For some reason or another, I just could not get this option enabled/available. I had initially logged on with my SharePoint Administrator account, and then tried the Farm account as well. But nothing seem to worked, this option remained grayed out, with a message “This control is currently disabled”
Solution: Close down all browser sessions, then open up Central Administration site via-Run As Administrator. This did it for me, hope it helps you too.
If you ever get this error
From Central Administration, under Operation click on Services then select the Project Application server role option to see the Project Application Service. Start the service and all is good and pure in the world again.
Note, you may not see this service when other server role options are selected.
Configuring Reporting Services as times can be quite painful. If you ever had trouble in getting your Web Service Identity working, you’ll understand what I mean. At times creating a new application pool as opposed to using an existing one will work. But then, at times it will still fail. If this happens, then you would need to manually add in the account in the configuration file. See steps below for this:
- Navigate to \Program Files\Microsoft SQL Server\MSSQL.1\Reporting Services\ReportServer
- Find the rsreportserver.config file and open it for editing.
- Do a search for “WebServiceAccount” and then type in your account. E.g: <WebServiceAccount>myDomain\myAccount</WebServiceAccount> Remember! this account is your Application Pool identity account for Reporting Services.
- Save and close the file.
- Restart the Reporting Configuration Manager console and apply your Web Service Identity again.
- For SharePoint integration, we must ensure that the account has access to the SharePoint Configuration database. And that SharePoint Integration is selected on Database Setup.
I spent a whole day attempting to resolve why this was happening. Every time I opened my SharePoint site, I’ll get a 503 error and when I check the IIS Console, I discover that the corresponding application pool has stopped. I tried numerous different things, and I also tried the suggestion from this forum discussion.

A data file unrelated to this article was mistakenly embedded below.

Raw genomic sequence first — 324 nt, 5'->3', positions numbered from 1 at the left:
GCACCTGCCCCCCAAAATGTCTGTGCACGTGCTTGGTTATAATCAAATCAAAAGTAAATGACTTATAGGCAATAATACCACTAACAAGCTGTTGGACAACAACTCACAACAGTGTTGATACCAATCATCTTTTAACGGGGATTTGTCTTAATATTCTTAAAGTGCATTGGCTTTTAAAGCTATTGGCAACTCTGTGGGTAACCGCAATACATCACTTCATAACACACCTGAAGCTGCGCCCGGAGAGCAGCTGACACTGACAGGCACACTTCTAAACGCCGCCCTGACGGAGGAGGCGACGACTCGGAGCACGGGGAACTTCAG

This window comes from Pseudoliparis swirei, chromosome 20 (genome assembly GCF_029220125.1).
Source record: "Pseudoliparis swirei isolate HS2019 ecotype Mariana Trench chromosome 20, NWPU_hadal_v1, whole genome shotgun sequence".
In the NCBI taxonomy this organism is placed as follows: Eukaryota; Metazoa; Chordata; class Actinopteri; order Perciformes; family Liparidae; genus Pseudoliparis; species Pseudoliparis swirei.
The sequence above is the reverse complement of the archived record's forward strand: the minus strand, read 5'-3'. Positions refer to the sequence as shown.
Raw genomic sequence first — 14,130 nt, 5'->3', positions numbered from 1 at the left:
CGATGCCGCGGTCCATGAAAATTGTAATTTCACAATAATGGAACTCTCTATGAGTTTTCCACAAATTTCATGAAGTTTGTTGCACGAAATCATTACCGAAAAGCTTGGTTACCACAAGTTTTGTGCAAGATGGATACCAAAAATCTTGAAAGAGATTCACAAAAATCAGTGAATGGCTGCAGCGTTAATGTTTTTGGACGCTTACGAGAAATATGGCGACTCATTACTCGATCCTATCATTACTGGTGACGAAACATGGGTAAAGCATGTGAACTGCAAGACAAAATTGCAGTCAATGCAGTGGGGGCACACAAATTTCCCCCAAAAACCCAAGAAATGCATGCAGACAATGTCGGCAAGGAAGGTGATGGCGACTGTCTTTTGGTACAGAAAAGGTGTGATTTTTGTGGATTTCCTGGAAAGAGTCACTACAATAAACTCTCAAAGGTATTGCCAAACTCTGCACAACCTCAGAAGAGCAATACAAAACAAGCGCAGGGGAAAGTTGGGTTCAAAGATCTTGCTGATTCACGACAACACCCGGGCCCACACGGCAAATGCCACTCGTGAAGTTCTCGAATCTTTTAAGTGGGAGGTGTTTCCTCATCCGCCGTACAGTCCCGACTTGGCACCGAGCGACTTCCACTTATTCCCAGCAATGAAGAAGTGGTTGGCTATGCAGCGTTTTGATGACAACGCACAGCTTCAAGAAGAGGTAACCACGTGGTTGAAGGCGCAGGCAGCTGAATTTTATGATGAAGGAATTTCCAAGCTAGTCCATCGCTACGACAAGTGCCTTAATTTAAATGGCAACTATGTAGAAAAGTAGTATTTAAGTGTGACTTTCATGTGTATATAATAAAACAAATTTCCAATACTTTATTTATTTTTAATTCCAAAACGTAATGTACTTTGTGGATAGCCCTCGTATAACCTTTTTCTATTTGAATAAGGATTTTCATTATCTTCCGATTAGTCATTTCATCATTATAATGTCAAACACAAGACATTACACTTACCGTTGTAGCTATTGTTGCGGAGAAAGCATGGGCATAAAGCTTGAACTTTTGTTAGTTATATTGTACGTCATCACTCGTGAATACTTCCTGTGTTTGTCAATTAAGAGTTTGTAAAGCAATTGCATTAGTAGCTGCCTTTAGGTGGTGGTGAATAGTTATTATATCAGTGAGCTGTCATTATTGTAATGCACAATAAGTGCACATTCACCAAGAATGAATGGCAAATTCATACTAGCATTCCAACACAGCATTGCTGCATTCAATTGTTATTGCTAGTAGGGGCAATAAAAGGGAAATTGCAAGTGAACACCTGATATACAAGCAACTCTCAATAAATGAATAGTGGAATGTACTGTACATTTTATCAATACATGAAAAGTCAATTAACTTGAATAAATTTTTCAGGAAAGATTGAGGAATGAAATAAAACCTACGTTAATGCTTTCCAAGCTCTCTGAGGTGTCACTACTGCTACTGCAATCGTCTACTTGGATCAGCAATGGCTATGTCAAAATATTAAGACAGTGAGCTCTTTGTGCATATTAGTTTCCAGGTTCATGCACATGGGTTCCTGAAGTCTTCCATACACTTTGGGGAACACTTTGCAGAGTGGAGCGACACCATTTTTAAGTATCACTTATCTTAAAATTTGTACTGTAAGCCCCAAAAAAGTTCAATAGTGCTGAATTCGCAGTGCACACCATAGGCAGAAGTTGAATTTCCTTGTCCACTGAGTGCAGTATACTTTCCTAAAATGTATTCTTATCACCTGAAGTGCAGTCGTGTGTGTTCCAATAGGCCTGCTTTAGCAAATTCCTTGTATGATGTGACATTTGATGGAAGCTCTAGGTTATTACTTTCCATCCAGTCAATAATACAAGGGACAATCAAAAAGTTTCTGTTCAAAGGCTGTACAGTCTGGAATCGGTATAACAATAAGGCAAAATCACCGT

Before we get into the suggestion described in the forum, let me quickly list out the steps that I eventually performed to get this working and things back to normal again.
- Uninstalled SharePoint.
- Restart Server.
- Remove Web Server Role (uninstall IIS).
- Restart Server.
- Add Web Server Role (install IIS).
- Install SharePoint.
- Restart Server.
- Run SharePoint Configuration Wizard.
- Remove Default Application Pool and Web Site.
Now, let’s get into the suggestion as described in the forum discussion mentioned.
The idea is to give your Application Pool Identity account “Log on as a batch job” rights via-your Local Security Policy console. This can be found under Local Policies –> User Rights Assignment.
If you discover that the policy has a slightly different icon to it, then be assured that it is being overwritten somewhere else. Opening up its properties will reveal that the options are all greyed out (disabled).
As explained the policy is being overwritten by the Default Domain Policy, which can be accessed on your Domain Controller, from the Group Policy Management Console. Click and select the Default Domain Policy for editing. On the new console navigate through Windows Settings –> Security Settings –> Local Policies –> User Rights Assignment. On the right panel you’ll find the “Log on as a batch job” policy, open its properties then add the application pool account to it. All done.
I am a bit doubtful that this process would actually work in all environments. But I would definitely give it a try before opting for a rebuild of your SharePoint environment. Good luck, and try not to get frustrated (easier said then done!).